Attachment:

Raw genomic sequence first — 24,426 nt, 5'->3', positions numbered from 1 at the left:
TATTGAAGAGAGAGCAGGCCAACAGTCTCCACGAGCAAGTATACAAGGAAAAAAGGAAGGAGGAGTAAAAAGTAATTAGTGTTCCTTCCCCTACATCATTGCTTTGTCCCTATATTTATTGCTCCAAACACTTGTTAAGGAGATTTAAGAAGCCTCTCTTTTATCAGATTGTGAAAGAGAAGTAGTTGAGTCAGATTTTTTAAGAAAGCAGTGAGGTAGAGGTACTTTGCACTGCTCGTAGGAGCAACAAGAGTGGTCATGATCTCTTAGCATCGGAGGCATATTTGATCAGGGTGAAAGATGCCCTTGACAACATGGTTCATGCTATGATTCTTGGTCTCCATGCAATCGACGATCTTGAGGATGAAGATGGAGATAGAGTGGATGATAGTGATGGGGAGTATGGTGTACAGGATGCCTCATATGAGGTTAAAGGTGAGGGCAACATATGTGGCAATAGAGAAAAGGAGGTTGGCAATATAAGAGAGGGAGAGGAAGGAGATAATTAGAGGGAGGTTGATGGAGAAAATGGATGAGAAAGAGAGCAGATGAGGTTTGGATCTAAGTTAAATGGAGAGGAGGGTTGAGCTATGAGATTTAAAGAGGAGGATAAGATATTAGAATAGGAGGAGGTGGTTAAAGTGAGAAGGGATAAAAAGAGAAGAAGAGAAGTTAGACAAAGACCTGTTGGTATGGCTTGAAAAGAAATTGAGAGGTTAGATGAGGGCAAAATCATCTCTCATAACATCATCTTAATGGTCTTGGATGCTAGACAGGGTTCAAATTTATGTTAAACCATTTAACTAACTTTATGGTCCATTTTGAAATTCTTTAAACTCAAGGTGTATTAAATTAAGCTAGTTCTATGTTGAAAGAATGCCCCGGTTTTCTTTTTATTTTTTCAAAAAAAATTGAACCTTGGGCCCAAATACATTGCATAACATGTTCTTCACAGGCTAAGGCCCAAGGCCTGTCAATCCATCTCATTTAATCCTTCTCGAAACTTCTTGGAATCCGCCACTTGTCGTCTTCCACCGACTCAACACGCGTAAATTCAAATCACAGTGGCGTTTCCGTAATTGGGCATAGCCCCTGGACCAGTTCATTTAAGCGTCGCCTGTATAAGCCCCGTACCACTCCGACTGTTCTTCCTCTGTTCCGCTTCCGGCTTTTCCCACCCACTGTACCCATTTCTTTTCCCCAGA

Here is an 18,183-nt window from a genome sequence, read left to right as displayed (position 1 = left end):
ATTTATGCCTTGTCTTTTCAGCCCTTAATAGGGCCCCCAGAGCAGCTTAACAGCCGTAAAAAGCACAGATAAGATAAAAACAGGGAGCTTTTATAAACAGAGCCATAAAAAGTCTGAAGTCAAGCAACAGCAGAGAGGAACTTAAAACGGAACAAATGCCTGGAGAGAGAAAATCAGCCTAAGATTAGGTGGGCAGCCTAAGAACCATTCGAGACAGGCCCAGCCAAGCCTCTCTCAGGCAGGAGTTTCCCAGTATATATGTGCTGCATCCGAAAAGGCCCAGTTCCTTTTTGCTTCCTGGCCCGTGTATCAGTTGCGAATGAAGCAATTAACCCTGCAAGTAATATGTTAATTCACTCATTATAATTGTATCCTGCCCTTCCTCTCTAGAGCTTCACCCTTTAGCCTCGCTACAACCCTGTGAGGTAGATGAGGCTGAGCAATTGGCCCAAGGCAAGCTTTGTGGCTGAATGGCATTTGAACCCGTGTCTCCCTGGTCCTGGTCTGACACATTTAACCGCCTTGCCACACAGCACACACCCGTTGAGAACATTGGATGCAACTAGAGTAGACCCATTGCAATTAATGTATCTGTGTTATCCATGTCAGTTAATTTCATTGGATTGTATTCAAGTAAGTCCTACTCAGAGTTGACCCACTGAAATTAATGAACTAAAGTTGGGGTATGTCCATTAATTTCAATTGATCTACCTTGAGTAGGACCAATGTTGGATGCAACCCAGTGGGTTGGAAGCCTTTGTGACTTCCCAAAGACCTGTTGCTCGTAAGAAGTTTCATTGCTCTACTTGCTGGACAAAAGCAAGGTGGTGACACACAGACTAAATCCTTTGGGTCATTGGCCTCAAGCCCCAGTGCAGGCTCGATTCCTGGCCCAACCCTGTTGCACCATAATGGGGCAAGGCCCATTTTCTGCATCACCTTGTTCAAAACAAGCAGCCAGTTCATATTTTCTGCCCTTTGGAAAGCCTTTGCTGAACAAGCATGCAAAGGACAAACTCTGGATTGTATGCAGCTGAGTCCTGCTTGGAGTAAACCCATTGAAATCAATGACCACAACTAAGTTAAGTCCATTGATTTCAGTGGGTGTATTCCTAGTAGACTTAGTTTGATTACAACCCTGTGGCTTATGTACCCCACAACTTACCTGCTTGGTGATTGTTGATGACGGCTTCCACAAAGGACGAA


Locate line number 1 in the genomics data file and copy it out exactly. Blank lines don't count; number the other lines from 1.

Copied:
Raw genomic sequence first — 24,426 nt, 5'->3', positions numbered from 1 at the left: